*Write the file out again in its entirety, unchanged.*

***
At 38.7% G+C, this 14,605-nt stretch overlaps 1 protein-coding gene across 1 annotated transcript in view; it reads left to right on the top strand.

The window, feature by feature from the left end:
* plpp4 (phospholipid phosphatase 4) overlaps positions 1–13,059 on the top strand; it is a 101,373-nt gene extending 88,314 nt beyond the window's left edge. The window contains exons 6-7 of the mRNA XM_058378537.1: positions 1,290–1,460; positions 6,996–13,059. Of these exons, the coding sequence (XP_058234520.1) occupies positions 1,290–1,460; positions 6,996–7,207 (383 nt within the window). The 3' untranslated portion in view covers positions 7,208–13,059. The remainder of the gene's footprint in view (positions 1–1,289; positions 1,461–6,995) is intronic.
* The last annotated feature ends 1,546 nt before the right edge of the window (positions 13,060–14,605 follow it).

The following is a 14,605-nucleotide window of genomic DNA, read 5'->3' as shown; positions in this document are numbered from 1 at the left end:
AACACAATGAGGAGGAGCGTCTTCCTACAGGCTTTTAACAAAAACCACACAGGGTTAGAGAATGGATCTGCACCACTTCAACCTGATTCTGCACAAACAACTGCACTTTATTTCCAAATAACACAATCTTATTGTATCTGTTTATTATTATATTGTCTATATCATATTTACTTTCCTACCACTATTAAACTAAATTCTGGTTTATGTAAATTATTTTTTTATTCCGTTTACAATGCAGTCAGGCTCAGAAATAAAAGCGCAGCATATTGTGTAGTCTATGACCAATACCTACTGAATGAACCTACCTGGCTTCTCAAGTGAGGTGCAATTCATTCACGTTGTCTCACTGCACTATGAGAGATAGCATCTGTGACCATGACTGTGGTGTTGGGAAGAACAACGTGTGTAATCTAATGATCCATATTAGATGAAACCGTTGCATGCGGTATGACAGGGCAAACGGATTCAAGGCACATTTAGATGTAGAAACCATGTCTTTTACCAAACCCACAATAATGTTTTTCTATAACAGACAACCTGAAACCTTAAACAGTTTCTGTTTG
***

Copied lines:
At 38.7% G+C, this 14,605-nt stretch overlaps 1 protein-coding gene across 1 annotated transcript in view; it reads left to right on the top strand.

The window, feature by feature from the left end:
* plpp4 (phospholipid phosphatase 4) overlaps positions 1–13,059 on the top strand; it is a 101,373-nt gene extending 88,314 nt beyond the window's left edge. The window contains exons 6-7 of the mRNA XM_058378537.1: positions 1,290–1,460; positions 6,996–13,059. Of these exons, the coding sequence (XP_058234520.1) occupies positions 1,290–1,460; positions 6,996–7,207 (383 nt within the window). The 3' untranslated portion in view covers positions 7,208–13,059. The remainder of the gene's footprint in view (positions 1–1,289; positions 1,461–6,995) is intronic.
* The last annotated feature ends 1,546 nt before the right edge of the window (positions 13,060–14,605 follow it).

The following is a 14,605-nucleotide window of genomic DNA, read 5'->3' as shown; positions in this document are numbered from 1 at the left end:
AACACAATGAGGAGGAGCGTCTTCCTACAGGCTTTTAACAAAAACCACACAGGGTTAGAGAATGGATCTGCACCACTTCAACCTGATTCTGCACAAACAACTGCACTTTATTTCCAAATAACACAATCTTATTGTATCTGTTTATTATTATATTGTCTATATCATATTTACTTTCCTACCACTATTAAACTAAATTCTGGTTTATGTAAATTATTTTTTTATTCCGTTTACAATGCAGTCAGGCTCAGAAATAAAAGCGCAGCATATTGTGTAGTCTATGACCAATACCTACTGAATGAACCTACCTGGCTTCTCAAGTGAGGTGCAATTCATTCACGTTGTCTCACTGCACTATGAGAGATAGCATCTGTGACCATGACTGTGGTGTTGGGAAGAACAACGTGTGTAATCTAATGATCCATATTAGATGAAACCGTTGCATGCGGTATGACAGGGCAAACGGATTCAAGGCACATTTAGATGTAGAAACCATGTCTTTTACCAAACCCACAATAATGTTTTTCTATAACAGACAACCTGAAACCTTAAACAGTTTCTGTTTG